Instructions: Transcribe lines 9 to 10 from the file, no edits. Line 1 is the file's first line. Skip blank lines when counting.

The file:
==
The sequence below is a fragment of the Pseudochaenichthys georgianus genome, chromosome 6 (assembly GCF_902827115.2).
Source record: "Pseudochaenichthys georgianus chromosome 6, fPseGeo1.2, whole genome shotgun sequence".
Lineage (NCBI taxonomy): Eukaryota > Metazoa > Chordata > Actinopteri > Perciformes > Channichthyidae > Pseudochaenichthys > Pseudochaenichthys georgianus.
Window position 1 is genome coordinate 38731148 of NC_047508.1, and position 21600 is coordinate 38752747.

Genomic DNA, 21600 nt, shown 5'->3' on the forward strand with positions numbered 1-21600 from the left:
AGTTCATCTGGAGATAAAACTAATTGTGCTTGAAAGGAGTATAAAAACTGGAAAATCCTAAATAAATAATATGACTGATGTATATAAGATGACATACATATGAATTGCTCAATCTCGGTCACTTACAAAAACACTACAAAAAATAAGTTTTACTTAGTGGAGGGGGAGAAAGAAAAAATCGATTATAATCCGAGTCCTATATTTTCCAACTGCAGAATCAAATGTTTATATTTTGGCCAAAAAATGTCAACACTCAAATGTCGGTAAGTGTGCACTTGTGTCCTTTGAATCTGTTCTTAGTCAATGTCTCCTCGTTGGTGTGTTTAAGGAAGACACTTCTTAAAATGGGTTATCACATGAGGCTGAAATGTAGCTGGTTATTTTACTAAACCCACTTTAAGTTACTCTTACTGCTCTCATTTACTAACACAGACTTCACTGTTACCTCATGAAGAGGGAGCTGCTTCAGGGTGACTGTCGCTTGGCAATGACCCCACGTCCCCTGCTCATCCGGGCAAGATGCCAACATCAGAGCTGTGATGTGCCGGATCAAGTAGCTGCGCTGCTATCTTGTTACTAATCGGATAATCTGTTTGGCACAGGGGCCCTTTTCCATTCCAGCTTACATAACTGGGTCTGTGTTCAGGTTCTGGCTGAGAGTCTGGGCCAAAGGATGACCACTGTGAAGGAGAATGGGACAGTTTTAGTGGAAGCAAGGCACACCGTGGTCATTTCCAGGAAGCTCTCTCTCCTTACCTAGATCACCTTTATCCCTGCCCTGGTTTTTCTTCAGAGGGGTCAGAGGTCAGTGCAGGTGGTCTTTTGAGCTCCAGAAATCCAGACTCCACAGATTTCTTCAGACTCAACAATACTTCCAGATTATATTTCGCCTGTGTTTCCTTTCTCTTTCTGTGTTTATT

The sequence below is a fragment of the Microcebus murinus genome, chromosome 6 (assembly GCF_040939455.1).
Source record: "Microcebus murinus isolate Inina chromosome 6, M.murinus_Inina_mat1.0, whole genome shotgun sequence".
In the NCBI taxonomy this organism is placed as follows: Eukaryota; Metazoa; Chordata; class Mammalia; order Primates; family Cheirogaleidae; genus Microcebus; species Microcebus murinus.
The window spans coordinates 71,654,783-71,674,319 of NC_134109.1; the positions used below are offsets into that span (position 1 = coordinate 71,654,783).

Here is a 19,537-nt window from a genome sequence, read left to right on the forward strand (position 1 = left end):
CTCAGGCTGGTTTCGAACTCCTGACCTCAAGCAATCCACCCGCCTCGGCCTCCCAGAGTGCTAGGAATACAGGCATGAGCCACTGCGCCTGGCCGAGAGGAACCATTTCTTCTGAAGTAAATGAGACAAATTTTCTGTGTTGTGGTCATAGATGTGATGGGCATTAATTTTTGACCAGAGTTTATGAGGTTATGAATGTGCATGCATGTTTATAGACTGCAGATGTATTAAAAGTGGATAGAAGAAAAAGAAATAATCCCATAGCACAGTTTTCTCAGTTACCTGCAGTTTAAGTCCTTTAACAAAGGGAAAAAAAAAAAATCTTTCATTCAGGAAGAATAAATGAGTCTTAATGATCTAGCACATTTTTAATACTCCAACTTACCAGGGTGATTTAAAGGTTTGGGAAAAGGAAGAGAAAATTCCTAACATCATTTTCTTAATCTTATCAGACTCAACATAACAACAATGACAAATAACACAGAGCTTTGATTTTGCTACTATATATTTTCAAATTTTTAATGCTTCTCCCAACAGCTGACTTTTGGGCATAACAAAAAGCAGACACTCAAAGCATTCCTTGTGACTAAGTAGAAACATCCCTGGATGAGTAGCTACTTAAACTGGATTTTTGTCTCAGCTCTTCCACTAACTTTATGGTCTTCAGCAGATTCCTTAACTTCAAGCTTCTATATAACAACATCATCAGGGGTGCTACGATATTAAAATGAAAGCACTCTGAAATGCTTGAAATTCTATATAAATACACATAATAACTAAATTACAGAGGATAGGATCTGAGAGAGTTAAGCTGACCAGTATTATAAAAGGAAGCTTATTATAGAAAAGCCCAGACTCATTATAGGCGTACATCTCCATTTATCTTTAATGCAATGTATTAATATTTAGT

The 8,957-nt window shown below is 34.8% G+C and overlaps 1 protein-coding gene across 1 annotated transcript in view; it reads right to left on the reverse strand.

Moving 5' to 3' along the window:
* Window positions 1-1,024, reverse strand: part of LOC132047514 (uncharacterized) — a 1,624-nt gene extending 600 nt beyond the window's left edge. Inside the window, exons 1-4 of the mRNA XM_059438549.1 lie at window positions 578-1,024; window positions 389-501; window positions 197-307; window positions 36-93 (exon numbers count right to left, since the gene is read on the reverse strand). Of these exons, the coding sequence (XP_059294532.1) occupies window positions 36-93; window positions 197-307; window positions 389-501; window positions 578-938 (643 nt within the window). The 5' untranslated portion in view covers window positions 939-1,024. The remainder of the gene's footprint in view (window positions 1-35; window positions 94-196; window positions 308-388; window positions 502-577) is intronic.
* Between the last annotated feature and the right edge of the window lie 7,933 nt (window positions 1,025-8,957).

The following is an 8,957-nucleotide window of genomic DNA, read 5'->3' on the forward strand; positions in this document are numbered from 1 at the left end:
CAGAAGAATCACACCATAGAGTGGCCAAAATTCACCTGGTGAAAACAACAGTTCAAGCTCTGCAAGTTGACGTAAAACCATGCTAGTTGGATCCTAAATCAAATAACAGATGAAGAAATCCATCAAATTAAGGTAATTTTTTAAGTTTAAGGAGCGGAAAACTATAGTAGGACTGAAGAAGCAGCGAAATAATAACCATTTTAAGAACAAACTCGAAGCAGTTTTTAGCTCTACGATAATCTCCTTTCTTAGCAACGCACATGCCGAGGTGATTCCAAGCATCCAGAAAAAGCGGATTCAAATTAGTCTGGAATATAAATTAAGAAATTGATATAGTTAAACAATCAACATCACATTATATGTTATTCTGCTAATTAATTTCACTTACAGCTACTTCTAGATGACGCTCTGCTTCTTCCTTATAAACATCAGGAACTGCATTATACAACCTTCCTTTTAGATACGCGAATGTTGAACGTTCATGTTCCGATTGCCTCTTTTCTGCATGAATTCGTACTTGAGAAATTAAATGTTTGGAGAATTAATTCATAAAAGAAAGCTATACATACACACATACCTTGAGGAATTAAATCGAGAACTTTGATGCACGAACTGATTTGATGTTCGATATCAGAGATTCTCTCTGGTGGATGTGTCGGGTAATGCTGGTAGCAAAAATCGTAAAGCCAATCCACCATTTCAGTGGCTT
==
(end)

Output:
In the NCBI taxonomy this organism is placed as follows: Eukaryota; Metazoa; Chordata; class Mammalia; order Primates; family Cheirogaleidae; genus Microcebus; species Microcebus murinus.
The window spans coordinates 71,654,783-71,674,319 of NC_134109.1; the positions used below are offsets into that span (position 1 = coordinate 71,654,783).